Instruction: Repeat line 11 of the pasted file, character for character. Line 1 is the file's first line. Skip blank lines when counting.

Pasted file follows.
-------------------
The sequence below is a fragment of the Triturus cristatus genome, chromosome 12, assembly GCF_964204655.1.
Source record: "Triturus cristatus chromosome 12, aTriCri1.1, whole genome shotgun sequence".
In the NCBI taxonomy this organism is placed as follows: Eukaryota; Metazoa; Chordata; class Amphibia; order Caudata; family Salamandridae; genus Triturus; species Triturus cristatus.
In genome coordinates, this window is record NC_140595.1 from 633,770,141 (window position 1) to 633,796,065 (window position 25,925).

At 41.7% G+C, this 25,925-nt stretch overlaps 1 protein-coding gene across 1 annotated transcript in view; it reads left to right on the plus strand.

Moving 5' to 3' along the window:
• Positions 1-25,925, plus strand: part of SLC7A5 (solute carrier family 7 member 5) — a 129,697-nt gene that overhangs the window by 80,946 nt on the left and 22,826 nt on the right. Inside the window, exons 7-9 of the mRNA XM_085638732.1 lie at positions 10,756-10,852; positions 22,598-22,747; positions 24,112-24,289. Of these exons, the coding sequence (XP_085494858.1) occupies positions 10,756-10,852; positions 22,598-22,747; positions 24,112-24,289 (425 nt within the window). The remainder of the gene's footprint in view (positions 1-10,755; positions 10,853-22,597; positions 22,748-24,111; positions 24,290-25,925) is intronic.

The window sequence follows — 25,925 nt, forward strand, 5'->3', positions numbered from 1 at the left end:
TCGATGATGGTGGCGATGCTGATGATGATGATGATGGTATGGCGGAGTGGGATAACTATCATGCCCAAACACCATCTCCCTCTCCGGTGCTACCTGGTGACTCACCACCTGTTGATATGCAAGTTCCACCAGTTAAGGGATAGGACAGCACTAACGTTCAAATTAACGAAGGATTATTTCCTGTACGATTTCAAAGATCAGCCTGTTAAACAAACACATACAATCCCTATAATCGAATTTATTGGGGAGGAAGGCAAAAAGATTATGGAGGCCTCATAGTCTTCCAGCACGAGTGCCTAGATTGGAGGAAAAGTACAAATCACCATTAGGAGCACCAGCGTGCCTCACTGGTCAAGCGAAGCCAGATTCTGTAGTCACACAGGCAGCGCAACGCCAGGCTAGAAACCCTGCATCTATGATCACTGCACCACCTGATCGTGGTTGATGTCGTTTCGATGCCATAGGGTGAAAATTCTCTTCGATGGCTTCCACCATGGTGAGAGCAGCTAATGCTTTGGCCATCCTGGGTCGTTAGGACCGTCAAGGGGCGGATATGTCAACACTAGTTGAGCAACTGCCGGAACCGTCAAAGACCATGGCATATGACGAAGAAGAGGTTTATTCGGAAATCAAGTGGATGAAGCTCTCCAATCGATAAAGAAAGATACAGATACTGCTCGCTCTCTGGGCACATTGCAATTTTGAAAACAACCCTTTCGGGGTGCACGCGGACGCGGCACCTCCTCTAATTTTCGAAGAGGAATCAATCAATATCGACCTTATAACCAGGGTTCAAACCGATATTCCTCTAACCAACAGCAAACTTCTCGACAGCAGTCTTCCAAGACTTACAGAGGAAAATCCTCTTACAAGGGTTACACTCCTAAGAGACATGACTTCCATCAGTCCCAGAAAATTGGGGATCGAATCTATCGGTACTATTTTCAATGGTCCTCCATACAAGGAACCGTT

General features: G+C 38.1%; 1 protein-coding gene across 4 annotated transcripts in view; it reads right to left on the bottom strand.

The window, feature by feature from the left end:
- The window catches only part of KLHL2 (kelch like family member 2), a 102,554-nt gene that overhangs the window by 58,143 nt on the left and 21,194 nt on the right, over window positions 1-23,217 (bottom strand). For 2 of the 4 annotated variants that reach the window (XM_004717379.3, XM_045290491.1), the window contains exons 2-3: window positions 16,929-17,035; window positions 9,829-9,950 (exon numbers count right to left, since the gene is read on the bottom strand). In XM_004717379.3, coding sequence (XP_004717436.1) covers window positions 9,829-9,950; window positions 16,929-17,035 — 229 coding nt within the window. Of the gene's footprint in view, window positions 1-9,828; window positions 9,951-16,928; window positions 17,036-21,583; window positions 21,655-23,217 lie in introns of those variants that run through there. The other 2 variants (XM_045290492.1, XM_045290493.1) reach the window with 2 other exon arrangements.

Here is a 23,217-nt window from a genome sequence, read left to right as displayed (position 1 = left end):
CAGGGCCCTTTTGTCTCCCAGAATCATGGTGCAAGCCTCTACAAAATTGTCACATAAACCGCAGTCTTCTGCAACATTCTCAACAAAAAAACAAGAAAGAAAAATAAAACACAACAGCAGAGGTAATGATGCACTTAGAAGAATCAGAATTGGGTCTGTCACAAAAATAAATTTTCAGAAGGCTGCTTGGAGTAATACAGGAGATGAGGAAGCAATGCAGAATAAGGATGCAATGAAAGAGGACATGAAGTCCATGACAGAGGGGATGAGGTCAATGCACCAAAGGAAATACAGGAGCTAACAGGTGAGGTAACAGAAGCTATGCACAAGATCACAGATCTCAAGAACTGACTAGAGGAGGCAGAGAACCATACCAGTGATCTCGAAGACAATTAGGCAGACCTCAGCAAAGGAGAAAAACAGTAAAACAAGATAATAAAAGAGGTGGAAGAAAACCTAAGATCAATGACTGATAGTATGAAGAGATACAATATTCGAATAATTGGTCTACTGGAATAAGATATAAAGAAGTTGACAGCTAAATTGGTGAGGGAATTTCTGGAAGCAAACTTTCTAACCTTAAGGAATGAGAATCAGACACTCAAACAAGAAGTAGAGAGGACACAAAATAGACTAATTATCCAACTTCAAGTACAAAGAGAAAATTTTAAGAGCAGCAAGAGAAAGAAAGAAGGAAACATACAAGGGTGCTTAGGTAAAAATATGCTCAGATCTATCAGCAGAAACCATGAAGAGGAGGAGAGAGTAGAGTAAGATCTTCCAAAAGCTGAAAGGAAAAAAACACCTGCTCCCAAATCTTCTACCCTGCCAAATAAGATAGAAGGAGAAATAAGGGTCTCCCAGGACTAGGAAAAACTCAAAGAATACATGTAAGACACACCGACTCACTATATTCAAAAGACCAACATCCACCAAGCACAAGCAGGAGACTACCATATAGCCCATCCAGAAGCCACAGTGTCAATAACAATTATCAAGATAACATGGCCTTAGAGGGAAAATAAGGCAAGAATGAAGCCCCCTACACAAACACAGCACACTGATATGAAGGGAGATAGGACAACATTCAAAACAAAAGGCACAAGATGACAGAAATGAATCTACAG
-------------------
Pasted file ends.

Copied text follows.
The window, feature by feature from the left end: